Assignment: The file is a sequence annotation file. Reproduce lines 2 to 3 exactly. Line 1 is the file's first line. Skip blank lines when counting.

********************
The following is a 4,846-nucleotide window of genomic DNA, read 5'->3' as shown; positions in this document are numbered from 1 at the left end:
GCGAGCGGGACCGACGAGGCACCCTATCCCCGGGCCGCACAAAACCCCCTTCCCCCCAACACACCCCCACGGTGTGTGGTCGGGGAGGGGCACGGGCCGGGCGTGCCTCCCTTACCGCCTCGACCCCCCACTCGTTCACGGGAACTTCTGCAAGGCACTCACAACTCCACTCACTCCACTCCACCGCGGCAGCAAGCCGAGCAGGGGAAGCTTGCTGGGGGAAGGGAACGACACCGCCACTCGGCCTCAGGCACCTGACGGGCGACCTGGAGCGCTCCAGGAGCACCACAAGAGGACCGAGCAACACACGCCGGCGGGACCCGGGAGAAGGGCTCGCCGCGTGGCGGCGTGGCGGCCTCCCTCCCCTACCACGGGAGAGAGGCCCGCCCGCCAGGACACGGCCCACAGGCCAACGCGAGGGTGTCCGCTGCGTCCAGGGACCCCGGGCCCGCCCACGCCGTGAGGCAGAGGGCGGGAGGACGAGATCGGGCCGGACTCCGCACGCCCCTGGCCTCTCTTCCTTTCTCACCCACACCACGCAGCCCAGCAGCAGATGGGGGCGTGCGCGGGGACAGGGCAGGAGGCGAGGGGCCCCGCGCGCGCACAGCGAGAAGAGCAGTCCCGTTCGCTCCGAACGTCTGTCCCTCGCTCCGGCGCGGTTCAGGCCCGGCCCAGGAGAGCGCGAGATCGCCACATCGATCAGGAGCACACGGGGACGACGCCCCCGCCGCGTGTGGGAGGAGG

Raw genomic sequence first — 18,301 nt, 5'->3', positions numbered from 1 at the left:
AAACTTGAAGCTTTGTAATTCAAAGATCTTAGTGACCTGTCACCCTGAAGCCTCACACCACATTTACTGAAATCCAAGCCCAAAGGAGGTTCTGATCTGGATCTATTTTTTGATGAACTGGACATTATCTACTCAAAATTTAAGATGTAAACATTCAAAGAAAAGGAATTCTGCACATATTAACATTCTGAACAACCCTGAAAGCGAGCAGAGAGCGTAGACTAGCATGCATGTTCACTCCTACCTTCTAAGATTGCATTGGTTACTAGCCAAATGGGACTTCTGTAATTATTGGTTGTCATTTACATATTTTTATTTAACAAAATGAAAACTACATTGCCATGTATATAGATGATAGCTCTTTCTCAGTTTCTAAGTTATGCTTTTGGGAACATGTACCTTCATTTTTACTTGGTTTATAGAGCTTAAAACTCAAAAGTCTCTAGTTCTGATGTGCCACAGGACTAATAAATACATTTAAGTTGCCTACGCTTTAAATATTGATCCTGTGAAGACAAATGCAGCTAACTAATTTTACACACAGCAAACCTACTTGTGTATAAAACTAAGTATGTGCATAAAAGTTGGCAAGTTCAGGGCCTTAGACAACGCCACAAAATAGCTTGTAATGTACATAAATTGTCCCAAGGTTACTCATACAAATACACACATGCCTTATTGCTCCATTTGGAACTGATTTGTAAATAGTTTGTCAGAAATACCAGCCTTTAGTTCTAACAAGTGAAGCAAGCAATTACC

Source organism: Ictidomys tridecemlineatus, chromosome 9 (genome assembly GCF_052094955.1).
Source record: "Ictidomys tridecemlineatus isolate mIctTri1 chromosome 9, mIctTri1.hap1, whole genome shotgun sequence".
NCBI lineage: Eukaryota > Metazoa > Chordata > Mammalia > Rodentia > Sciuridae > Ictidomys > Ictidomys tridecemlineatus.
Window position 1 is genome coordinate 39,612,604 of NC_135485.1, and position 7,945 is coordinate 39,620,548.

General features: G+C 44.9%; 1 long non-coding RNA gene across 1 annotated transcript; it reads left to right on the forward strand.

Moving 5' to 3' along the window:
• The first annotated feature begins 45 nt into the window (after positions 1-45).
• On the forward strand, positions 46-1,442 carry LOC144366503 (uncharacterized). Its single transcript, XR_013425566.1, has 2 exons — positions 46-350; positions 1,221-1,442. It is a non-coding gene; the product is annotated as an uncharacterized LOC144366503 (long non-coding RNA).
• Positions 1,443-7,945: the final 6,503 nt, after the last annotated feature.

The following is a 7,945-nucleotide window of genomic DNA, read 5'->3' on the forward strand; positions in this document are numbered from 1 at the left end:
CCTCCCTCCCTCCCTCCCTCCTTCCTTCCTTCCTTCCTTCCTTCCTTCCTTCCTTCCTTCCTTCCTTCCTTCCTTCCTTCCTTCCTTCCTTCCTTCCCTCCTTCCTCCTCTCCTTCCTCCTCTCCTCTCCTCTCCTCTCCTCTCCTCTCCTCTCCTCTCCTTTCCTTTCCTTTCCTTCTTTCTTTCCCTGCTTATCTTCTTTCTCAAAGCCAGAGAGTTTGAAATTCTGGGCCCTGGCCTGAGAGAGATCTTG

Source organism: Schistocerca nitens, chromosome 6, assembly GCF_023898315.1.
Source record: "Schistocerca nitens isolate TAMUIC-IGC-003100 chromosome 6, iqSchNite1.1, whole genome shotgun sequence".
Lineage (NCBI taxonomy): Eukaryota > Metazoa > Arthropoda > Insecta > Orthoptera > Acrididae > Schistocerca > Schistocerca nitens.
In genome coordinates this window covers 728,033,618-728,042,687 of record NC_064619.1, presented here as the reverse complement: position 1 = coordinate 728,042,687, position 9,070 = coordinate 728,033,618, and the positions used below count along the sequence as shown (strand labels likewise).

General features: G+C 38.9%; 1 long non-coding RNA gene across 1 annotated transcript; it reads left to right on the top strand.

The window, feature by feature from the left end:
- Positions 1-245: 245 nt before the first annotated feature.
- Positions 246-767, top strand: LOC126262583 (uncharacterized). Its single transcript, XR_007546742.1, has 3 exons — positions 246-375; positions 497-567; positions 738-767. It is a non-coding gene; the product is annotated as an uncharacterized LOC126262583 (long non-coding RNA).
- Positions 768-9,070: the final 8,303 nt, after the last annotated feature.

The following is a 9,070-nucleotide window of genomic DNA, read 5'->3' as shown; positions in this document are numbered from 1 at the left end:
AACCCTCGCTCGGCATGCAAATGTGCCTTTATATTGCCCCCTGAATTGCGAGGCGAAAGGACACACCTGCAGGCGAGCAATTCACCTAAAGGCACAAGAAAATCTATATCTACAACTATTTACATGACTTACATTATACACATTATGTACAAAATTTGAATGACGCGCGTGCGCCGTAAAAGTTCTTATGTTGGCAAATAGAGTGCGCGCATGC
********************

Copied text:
GCGAGCGGGACCGACGAGGCACCCTATCCCCGGGCCGCACAAAACCCCCTTCCCCCCAACACACCCCCACGGTGTGTGGTCGGGGAGGGGCACGGGCCGGGCGTGCCTCCCTTACCGCCTCGACCCCCCACTCGTTCACGGGAACTTCTGCAAGGCACTCACAACTCCACTCACTCCACTCCACCGCGGCAGCAAGCCGAGCAGGGGAAGCTTGCTGGGGGAAGGGAACGACACCGCCACTCGGCCTCAGGCACCTGACGGGCGACCTGGAGCGCTCCAGGAGCACCACAAGAGGACCGAGCAACACACGCCGGCGGGACCCGGGAGAAGGGCTCGCCGCGTGGCGGCGTGGCGGCCTCCCTCCCCTACCACGGGAGAGAGGCCCGCCCGCCAGGACACGGCCCACAGGCCAACGCGAGGGTGTCCGCTGCGTCCAGGGACCCCGGGCCCGCCCACGCCGTGAGGCAGAGGGCGGGAGGACGAGATCGGGCCGGACTCCGCACGCCCCTGGCCTCTCTTCCTTTCTCACCCACACCACGCAGCCCAGCAGCAGATGGGGGCGTGCGCGGGGACAGGGCAGGAGGCGAGGGGCCCCGCGCGCGCACAGCGAGAAGAGCAGTCCCGTTCGCTCCGAACGTCTGTCCCTCGCTCCGGCGCGGTTCAGGCCCGGCCCAGGAGAGCGCGAGATCGCCACATCGATCAGGAGCACACGGGGACGACGCCCCCGCCGCGTGTGGGAGGAGG

Raw genomic sequence first — 18,301 nt, 5'->3', positions numbered from 1 at the left: